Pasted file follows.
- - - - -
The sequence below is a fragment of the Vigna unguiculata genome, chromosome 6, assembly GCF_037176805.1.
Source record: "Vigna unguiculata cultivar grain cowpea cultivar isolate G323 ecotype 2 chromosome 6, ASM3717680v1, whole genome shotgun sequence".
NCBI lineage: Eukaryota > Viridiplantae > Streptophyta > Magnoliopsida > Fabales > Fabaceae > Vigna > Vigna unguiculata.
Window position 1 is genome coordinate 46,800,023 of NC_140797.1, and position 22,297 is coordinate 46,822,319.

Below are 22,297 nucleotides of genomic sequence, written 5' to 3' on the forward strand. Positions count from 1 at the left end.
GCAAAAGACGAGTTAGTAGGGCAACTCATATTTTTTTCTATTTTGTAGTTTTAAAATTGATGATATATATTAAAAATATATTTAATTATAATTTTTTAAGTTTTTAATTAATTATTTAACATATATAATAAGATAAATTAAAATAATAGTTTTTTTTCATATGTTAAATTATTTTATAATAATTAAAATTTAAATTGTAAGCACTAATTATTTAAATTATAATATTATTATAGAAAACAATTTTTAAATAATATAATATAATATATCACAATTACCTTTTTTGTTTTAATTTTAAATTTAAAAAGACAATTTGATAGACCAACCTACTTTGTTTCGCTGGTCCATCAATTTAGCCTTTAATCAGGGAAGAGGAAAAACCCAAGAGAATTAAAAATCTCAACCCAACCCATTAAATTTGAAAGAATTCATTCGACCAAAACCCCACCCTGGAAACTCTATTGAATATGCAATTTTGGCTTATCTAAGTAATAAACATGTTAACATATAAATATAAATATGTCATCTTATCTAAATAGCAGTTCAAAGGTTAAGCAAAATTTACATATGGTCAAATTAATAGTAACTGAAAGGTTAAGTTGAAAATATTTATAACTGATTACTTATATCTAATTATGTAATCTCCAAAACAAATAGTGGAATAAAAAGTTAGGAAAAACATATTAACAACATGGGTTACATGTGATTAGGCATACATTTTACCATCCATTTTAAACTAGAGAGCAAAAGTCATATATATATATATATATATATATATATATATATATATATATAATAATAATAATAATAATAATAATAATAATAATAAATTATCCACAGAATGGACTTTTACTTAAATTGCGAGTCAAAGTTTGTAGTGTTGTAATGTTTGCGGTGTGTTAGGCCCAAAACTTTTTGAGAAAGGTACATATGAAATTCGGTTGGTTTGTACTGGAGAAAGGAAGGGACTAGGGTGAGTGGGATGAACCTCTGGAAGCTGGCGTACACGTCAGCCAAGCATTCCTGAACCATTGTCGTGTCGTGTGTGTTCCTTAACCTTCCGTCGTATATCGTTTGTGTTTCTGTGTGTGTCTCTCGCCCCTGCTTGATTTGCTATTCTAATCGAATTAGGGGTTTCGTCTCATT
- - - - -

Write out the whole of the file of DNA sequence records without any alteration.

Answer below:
The sequence below is a fragment of the Vigna unguiculata genome, chromosome 6, assembly GCF_037176805.1.
Source record: "Vigna unguiculata cultivar grain cowpea cultivar isolate G323 ecotype 2 chromosome 6, ASM3717680v1, whole genome shotgun sequence".
NCBI lineage: Eukaryota > Viridiplantae > Streptophyta > Magnoliopsida > Fabales > Fabaceae > Vigna > Vigna unguiculata.
Window position 1 is genome coordinate 46,800,023 of NC_140797.1, and position 22,297 is coordinate 46,822,319.

Below are 22,297 nucleotides of genomic sequence, written 5' to 3' on the forward strand. Positions count from 1 at the left end.
GCAAAAGACGAGTTAGTAGGGCAACTCATATTTTTTTCTATTTTGTAGTTTTAAAATTGATGATATATATTAAAAATATATTTAATTATAATTTTTTAAGTTTTTAATTAATTATTTAACATATATAATAAGATAAATTAAAATAATAGTTTTTTTTCATATGTTAAATTATTTTATAATAATTAAAATTTAAATTGTAAGCACTAATTATTTAAATTATAATATTATTATAGAAAACAATTTTTAAATAATATAATATAATATATCACAATTACCTTTTTTGTTTTAATTTTAAATTTAAAAAGACAATTTGATAGACCAACCTACTTTGTTTCGCTGGTCCATCAATTTAGCCTTTAATCAGGGAAGAGGAAAAACCCAAGAGAATTAAAAATCTCAACCCAACCCATTAAATTTGAAAGAATTCATTCGACCAAAACCCCACCCTGGAAACTCTATTGAATATGCAATTTTGGCTTATCTAAGTAATAAACATGTTAACATATAAATATAAATATGTCATCTTATCTAAATAGCAGTTCAAAGGTTAAGCAAAATTTACATATGGTCAAATTAATAGTAACTGAAAGGTTAAGTTGAAAATATTTATAACTGATTACTTATATCTAATTATGTAATCTCCAAAACAAATAGTGGAATAAAAAGTTAGGAAAAACATATTAACAACATGGGTTACATGTGATTAGGCATACATTTTACCATCCATTTTAAACTAGAGAGCAAAAGTCATATATATATATATATATATATATATATATATATATATATATAATAATAATAATAATAATAATAATAATAATAATAAATTATCCACAGAATGGACTTTTACTTAAATTGCGAGTCAAAGTTTGTAGTGTTGTAATGTTTGCGGTGTGTTAGGCCCAAAACTTTTTGAGAAAGGTACATATGAAATTCGGTTGGTTTGTACTGGAGAAAGGAAGGGACTAGGGTGAGTGGGATGAACCTCTGGAAGCTGGCGTACACGTCAGCCAAGCATTCCTGAACCATTGTCGTGTCGTGTGTGTTCCTTAACCTTCCGTCGTATATCGTTTGTGTTTCTGTGTGTGTCTCTCGCCCCTGCTTGATTTGCTATTCTAATCGAATTAGGGGTTTCGTCTCATT